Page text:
Peregrine Falcon Facts and Information
Introduction to Peregrine Falcon
The Peregrine Falcon is often referred to as the Duck Hawk. It is a very fast bird in flight, with movement up to 200 miles per hour for short distances. It is one of the largest Falcon species. There are 19 subspecies that have been identified. It is believed to be the bird of prey with the biggest distribution in the world.
Peregrine Falcon Description
The feathers of this Falcon are a bluish black with some dark gray coloring. Under the head and down the breast is white. The females are larger than the males but that is really the only way to tell them apart as their physical colors are the same. The body can range in length from 13 to 23 inches. They have a wingspan that ranges from 31 to 47 inches. Females weigh about 3 ½ pounds and males weight from 1 to 2 pounds.
|Conservation status||Least Concern|
Peregrine Falcon Distribution
The range of habitat for the Peregrine Falcon is huge. They are found to live in the cold Arctic tundra. They also live in the tropic areas were the temperatures are considerably warmer. They live everywhere in the world with the exception of the extreme polar locations. They tend to live in lower elevations so they aren’t often found high up in the mountain regions. They tend to stick around lower mountains, coastlines, and by rivers.
Peregrine Falcon Behavior
They create their nests in locations that are often considered to be very dangerous. For example along the very edges of steep cliffs. They will also take advantage of various structures that have been made by man that are very high off the ground for the placement of a nest.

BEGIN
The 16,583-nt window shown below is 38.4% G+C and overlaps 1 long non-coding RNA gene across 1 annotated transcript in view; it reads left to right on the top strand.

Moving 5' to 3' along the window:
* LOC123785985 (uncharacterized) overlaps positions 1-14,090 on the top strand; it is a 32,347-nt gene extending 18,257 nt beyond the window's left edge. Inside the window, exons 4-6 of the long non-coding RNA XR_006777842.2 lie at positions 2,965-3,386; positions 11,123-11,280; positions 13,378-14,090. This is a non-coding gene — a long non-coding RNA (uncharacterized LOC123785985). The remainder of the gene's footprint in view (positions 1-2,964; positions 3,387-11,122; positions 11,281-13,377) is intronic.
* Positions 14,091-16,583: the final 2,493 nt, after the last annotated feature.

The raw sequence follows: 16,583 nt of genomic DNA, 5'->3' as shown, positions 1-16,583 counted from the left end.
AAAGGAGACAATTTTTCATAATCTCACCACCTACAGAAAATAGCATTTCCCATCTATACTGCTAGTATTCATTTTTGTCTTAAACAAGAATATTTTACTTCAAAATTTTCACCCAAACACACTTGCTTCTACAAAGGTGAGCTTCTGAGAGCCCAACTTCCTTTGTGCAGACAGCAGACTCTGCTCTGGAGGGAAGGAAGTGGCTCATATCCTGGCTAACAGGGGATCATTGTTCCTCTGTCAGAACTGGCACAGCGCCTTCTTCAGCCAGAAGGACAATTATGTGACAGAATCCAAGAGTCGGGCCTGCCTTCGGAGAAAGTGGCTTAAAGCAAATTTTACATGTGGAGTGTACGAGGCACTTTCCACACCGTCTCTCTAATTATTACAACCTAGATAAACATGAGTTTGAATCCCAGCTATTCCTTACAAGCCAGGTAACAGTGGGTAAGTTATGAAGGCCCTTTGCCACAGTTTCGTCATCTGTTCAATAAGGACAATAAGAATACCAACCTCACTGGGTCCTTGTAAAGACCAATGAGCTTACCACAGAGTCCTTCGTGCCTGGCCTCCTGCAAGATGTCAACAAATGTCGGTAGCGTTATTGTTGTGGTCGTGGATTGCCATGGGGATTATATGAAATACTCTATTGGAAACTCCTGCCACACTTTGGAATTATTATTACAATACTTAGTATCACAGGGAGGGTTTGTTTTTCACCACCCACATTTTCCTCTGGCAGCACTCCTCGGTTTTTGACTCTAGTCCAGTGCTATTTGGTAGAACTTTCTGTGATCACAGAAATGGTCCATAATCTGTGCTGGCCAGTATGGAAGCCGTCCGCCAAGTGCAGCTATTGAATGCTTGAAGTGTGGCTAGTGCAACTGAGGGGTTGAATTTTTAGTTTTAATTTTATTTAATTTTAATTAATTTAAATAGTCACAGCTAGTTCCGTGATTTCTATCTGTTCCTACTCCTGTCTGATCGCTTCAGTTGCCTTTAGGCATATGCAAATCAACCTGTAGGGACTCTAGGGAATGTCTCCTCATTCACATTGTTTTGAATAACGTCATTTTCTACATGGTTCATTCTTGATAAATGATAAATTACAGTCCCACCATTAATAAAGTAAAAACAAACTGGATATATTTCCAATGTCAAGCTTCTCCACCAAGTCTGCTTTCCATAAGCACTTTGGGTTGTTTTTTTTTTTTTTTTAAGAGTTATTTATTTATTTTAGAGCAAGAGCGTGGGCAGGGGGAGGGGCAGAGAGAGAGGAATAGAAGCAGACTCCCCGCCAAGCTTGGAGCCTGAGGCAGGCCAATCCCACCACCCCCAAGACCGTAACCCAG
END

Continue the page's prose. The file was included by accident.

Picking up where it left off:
They don’t always migrate if they live in a location with warm enough temperatures. The males are more likely to remain in their habitat and to find enough food to continue there than the females. The majority of them found migrating will be the females that aren’t sure they can get enough food to make it through the winter.
Peregrine Falcon Feeding
The element of surprise is on the side of the Peregrine Falcon. This is due to the fact that they can swoop at a speed of about 200 miles per hour to get their prey. They eat a variety of items including other birds that are medium in size. They do hunt for small mammals and reptiles. Sometimes they will consume insects that are in the air while they are in flight.
Peregrine Falcon Reproduction
The Peregrine Falcon is ready to mate when it is about 1 year old. However, in many locations they don’t do so until they are 2 or 3 years of age. They are very selective when it comes to choosing a mate. The male often initiates the rituals but the female will ultimately decide who she mates with. This bird will stay with one mate for life so it is important that they find a good match.
The pair will create a nest and they are very protective of that location. There is usually at least ½ a mile between Peregrine Falcon nests. The male will bring items to create a nest and the female will make it. The female will offer up to 4 eggs to place into the nest. The incubation takes about 30 days. The parents will take turns going out for food and staying at the nest.
The young will need lots of food and both parent work to bring it back to them. The young can start to help getting food when they are about 2 ½ months old. They will leave the nest permanently when they are about 4 months old. The average lifespan for the Peregrine Falcon is 15 years in the wild.
Peregrine Falcon Conservation
Today the number of Peregrine Falcons is in good condition in the wild. That wasn’t always the case though. In the 1970’s large numbers of them were dying due to the chemical use of DDT. With the ban of that pesticide though they were able to make a very good come back.